Buffered from severe hot and cold weather by the Cascades, the Olympics, Puget Sound, and Lake Washington, Seattle’s climate is decidedly mild most of the time—winters in the 40s, summers in the mid-70s, with the occasional heat wave (a record of 103) or snowstorm (20 inches, way back in 1950).
The rain is a bit of a sore spot for Seattleites. Locals defensively love to point out that it receives less annual rainfall than New York, Atlanta, and Houston. The difference? Here, between October and May, overcast skies and drizzle are a near-daily affair. Seattle sees only about 70 clear and sunny days annually, and some sort of precipitation fizzles down an average of 150 days a year. But the weather is largely gentle—no thunderstorms, no blizzards, and little humidity.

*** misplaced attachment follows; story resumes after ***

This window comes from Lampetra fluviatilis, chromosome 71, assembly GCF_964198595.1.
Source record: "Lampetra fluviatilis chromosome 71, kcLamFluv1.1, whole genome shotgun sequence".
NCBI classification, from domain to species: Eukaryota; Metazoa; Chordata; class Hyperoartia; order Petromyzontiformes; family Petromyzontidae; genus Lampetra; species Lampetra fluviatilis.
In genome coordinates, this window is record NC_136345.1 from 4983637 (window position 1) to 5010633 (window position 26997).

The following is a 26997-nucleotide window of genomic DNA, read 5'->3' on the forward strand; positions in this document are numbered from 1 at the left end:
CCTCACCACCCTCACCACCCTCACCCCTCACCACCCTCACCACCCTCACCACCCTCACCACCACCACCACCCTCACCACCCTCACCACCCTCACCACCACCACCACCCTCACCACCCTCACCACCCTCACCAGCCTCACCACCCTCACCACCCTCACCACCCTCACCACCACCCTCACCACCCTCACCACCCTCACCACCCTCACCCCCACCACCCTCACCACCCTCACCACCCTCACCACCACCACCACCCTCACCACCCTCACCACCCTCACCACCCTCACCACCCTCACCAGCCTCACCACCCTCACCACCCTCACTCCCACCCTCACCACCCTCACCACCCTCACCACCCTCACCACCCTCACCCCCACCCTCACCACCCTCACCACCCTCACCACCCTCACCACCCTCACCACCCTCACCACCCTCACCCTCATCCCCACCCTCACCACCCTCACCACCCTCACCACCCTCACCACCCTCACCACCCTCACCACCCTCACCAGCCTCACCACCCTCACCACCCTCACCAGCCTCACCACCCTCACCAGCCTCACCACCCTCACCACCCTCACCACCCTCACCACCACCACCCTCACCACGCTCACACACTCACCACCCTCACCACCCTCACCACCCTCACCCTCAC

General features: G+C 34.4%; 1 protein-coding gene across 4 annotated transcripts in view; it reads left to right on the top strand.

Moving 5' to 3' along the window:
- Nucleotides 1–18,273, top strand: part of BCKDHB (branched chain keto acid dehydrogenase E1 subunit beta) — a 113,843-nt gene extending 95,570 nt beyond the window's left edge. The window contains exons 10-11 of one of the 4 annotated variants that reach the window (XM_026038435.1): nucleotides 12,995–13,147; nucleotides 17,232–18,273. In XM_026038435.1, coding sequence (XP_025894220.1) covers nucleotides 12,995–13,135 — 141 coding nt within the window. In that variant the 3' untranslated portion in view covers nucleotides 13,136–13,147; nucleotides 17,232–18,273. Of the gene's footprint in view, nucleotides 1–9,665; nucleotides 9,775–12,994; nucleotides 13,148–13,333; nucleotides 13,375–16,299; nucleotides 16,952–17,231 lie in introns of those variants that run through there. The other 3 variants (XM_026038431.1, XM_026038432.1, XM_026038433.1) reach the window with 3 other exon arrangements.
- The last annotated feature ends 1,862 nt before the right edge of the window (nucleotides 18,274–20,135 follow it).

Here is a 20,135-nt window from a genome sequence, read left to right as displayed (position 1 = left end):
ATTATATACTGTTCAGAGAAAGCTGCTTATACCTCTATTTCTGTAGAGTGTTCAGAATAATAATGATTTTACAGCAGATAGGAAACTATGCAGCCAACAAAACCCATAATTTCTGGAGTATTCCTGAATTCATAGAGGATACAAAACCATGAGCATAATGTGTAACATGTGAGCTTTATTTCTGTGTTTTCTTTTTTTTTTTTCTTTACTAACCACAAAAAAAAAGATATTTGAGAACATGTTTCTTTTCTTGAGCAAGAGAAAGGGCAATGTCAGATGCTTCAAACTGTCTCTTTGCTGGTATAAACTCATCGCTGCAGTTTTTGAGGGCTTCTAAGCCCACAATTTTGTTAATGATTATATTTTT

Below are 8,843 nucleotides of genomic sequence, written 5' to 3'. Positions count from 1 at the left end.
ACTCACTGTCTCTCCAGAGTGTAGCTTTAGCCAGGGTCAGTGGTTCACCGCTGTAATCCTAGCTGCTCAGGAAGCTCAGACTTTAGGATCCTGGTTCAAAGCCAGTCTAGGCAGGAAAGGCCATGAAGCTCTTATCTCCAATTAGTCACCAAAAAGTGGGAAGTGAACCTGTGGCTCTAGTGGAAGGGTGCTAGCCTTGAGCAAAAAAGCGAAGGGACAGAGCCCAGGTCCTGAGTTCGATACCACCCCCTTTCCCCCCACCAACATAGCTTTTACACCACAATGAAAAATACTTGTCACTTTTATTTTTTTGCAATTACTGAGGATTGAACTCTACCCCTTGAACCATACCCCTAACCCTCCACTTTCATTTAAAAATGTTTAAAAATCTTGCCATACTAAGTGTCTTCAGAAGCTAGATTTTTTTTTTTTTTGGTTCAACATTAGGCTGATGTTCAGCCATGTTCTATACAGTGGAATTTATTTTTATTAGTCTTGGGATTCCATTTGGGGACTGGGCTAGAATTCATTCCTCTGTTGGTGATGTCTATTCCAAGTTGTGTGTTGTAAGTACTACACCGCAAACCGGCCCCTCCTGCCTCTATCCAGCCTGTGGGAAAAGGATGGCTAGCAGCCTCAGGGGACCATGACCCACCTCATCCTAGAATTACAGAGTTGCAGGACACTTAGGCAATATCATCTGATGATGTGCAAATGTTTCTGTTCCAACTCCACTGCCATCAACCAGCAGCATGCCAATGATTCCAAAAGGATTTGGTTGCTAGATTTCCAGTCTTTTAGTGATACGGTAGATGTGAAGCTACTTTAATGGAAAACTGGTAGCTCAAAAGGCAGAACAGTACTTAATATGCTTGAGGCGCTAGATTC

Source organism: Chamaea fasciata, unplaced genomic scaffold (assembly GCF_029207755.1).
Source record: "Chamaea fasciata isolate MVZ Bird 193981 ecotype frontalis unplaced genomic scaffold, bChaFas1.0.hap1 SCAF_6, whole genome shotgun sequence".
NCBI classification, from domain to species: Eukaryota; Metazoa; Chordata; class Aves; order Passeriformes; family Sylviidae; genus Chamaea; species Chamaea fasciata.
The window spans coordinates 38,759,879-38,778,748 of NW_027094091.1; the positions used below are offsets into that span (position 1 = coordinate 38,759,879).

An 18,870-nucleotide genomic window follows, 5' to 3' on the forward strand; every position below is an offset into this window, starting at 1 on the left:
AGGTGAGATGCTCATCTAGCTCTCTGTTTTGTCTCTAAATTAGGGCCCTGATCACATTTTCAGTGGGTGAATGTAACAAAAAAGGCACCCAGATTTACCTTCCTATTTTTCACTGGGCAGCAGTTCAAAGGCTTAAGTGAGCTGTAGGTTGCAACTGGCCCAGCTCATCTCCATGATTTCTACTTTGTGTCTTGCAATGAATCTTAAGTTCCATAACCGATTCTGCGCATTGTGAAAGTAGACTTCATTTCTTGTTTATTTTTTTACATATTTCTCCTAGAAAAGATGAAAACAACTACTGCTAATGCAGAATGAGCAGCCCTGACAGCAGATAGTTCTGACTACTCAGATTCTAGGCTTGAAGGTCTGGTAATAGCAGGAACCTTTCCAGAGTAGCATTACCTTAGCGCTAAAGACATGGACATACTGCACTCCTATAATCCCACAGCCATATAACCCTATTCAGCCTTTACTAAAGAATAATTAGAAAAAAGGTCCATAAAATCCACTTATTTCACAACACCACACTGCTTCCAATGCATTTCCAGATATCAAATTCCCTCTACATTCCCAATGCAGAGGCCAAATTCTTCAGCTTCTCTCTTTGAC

Each season provides a home to a top-notch festival or gathering. The biggest summer event, Seafair, centers around hydroplane races on Lake Washington, and everyone with a boat is out on the water. Northwest Folklife (Memorial Day weekend) and Bumbershoot (around Labor Day) are the top eclectic music fests. Summer also brings the Seattle Chamber Music Society’s month-long series (July–August) to the city. In July, you can also hit the Capitol Hill Block Party (uber-hip indie bands), the Bite of Seattle (restaurants to nosh), and even the World’s Quickest Theater Festival. Autumn brings celebrations of local food and farms—pumpkins, salmon, corn, apple cider, wine. And when the rain rolls in, hit the Seattle International Film Festival (May), the largest in the country with 400-plus films in 25 days.